Novel chemicals engender myriad invasion mechanisms

Inderjit (Corresponding author), Daniel Simberloff, Harleen Kaur, Susan Kalisz, T.M. Bezemer

Research output: Contribution to journal/periodicalArticleScientificpeer-review

Abstract

Non-native invasive species (NIS) release chemicals into the environment that are unique to the invaded communities, defined as novel chemicals. Novel chemicals impact competitors, soil microbial communities, mutualists, plant enemies, and soil nutrients differently than in the species’ native range. Ecological functions of novel chemicals and differences in functions between the native and non-native ranges of NIS are of immense interest to ecologists. Novel chemicals can mediate different ecological, physiological, and evolutionary mechanisms underlying invasion hypotheses. Interactions amongst the NIS and resident species including competitors, soil microbes, and plant enemies, as well as abiotic factors in the invaded community are linked to novel chemicals. However, we poorly understand how these interactions might enhance NIS performance. New empirical data and analyses of how novel chemicals act in the invaded community will fill major gaps in our understanding of the chemistry of biological invasions. A novel chemical-invasion mechanism framework shows how novel chemicals engender invasion mechanisms beyond plant–plant or plant–microorganism interactions.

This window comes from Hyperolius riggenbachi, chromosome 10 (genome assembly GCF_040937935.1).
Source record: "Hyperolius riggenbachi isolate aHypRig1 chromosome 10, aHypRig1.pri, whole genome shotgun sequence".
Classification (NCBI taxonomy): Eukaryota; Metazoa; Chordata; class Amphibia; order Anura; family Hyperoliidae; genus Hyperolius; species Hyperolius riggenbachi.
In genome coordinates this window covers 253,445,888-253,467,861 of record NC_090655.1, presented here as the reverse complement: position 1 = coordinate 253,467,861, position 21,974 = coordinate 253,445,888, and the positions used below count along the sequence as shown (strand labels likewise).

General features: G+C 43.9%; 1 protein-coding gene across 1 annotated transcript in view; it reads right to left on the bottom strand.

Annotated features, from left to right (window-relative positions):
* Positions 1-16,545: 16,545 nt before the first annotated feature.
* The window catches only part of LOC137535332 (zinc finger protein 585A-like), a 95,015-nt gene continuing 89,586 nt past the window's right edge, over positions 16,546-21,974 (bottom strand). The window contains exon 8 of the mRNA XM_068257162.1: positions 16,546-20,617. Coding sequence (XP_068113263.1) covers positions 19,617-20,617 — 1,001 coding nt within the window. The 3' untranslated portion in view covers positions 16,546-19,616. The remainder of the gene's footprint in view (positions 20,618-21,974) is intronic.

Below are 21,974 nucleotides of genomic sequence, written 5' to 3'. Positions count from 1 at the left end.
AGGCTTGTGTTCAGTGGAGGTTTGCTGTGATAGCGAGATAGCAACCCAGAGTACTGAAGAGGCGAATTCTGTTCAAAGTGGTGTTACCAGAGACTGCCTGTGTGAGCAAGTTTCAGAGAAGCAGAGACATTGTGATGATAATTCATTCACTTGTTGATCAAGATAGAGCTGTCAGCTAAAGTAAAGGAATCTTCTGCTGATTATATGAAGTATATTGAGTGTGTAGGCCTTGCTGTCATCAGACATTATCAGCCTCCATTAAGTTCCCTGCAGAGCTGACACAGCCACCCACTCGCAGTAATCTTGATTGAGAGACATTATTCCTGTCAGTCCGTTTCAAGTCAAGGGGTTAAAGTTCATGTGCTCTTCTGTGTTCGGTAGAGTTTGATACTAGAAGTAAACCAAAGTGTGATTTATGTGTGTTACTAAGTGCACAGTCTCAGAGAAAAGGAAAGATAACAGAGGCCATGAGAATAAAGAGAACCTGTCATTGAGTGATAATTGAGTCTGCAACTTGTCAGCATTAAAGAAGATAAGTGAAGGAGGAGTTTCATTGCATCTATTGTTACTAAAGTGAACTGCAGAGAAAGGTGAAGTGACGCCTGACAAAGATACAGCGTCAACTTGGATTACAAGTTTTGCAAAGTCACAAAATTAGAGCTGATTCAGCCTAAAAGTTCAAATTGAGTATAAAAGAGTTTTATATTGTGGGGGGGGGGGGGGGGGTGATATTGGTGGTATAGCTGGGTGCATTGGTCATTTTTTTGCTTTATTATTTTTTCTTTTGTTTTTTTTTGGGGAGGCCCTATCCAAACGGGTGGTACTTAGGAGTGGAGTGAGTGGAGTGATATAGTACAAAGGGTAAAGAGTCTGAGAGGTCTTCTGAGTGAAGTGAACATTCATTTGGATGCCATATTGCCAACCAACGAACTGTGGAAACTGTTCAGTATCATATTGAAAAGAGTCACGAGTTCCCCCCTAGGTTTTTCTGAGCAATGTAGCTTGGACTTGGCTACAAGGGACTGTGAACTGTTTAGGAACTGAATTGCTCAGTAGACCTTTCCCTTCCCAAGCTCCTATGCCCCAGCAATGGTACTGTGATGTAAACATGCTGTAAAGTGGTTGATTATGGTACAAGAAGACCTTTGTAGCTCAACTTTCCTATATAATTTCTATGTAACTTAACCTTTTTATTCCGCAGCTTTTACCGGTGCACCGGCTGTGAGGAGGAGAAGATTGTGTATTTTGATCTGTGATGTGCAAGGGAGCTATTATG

Original languageEnglish
Pages (from-to)1184-1200
JournalNew Phytologist
Volume232
Issue number3
Early online date2021
DOIs
Publication statusPublished - 2021

Keywords

  • international
  • Plan_S-Compliant_NO

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